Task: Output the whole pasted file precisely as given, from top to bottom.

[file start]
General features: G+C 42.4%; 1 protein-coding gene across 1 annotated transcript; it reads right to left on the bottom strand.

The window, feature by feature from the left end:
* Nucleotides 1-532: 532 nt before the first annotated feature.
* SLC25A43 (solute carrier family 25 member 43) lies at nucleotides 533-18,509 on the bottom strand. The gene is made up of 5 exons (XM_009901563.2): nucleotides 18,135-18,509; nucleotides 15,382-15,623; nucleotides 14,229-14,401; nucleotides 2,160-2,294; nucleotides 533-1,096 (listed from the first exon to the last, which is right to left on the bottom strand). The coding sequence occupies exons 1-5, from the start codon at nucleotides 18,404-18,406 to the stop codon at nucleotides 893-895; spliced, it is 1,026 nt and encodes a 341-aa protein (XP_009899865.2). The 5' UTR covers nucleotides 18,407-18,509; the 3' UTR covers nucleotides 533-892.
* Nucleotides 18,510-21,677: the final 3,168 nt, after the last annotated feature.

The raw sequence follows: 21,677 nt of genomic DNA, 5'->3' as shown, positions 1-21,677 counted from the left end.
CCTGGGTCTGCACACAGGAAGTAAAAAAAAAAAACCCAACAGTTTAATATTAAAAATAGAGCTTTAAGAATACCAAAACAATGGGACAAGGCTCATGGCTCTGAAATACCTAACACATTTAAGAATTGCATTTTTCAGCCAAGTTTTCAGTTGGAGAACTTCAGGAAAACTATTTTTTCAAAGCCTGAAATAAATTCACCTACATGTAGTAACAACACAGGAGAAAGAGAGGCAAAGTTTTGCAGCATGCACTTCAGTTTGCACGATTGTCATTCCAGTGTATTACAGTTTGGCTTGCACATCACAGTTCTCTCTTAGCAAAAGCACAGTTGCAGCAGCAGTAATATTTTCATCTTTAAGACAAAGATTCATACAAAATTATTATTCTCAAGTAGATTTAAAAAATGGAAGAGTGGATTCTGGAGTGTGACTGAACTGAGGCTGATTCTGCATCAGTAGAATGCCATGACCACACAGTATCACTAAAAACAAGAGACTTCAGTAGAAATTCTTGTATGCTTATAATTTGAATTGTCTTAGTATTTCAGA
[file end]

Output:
General features: G+C 42.4%; 1 protein-coding gene across 1 annotated transcript; it reads right to left on the bottom strand.

The window, feature by feature from the left end:
* Nucleotides 1-532: 532 nt before the first annotated feature.
* SLC25A43 (solute carrier family 25 member 43) lies at nucleotides 533-18,509 on the bottom strand. The gene is made up of 5 exons (XM_009901563.2): nucleotides 18,135-18,509; nucleotides 15,382-15,623; nucleotides 14,229-14,401; nucleotides 2,160-2,294; nucleotides 533-1,096 (listed from the first exon to the last, which is right to left on the bottom strand). The coding sequence occupies exons 1-5, from the start codon at nucleotides 18,404-18,406 to the stop codon at nucleotides 893-895; spliced, it is 1,026 nt and encodes a 341-aa protein (XP_009899865.2). The 5' UTR covers nucleotides 18,407-18,509; the 3' UTR covers nucleotides 533-892.
* Nucleotides 18,510-21,677: the final 3,168 nt, after the last annotated feature.

The raw sequence follows: 21,677 nt of genomic DNA, 5'->3' as shown, positions 1-21,677 counted from the left end.
CCTGGGTCTGCACACAGGAAGTAAAAAAAAAAAACCCAACAGTTTAATATTAAAAATAGAGCTTTAAGAATACCAAAACAATGGGACAAGGCTCATGGCTCTGAAATACCTAACACATTTAAGAATTGCATTTTTCAGCCAAGTTTTCAGTTGGAGAACTTCAGGAAAACTATTTTTTCAAAGCCTGAAATAAATTCACCTACATGTAGTAACAACACAGGAGAAAGAGAGGCAAAGTTTTGCAGCATGCACTTCAGTTTGCACGATTGTCATTCCAGTGTATTACAGTTTGGCTTGCACATCACAGTTCTCTCTTAGCAAAAGCACAGTTGCAGCAGCAGTAATATTTTCATCTTTAAGACAAAGATTCATACAAAATTATTATTCTCAAGTAGATTTAAAAAATGGAAGAGTGGATTCTGGAGTGTGACTGAACTGAGGCTGATTCTGCATCAGTAGAATGCCATGACCACACAGTATCACTAAAAACAAGAGACTTCAGTAGAAATTCTTGTATGCTTATAATTTGAATTGTCTTAGTATTTCAGA